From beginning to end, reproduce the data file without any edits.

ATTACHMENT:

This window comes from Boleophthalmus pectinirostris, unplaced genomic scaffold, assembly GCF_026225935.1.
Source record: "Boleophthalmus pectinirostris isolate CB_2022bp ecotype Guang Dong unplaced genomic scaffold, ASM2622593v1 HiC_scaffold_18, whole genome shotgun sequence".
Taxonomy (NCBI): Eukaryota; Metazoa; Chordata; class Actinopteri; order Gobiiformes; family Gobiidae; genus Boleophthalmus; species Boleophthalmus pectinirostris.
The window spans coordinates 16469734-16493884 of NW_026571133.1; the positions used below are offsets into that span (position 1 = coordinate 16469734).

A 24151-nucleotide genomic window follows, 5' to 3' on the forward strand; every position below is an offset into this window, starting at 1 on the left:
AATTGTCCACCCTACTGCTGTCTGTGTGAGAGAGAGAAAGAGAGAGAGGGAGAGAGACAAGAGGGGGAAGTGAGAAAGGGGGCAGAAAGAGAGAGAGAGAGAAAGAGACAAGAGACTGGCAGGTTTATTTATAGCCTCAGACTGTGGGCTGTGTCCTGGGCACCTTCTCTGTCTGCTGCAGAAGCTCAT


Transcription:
This window comes from Boleophthalmus pectinirostris, unplaced genomic scaffold, assembly GCF_026225935.1.
Source record: "Boleophthalmus pectinirostris isolate CB_2022bp ecotype Guang Dong unplaced genomic scaffold, ASM2622593v1 HiC_scaffold_18, whole genome shotgun sequence".
Taxonomy (NCBI): Eukaryota; Metazoa; Chordata; class Actinopteri; order Gobiiformes; family Gobiidae; genus Boleophthalmus; species Boleophthalmus pectinirostris.
The window spans coordinates 16469734-16493884 of NW_026571133.1; the positions used below are offsets into that span (position 1 = coordinate 16469734).

A 24151-nucleotide genomic window follows, 5' to 3' on the forward strand; every position below is an offset into this window, starting at 1 on the left:
AATTGTCCACCCTACTGCTGTCTGTGTGAGAGAGAGAAAGAGAGAGAGGGAGAGAGACAAGAGGGGGAAGTGAGAAAGGGGGCAGAAAGAGAGAGAGAGAGAAAGAGACAAGAGACTGGCAGGTTTATTTATAGCCTCAGACTGTGGGCTGTGTCCTGGGCACCTTCTCTGTCTGCTGCAGAAGCTCAT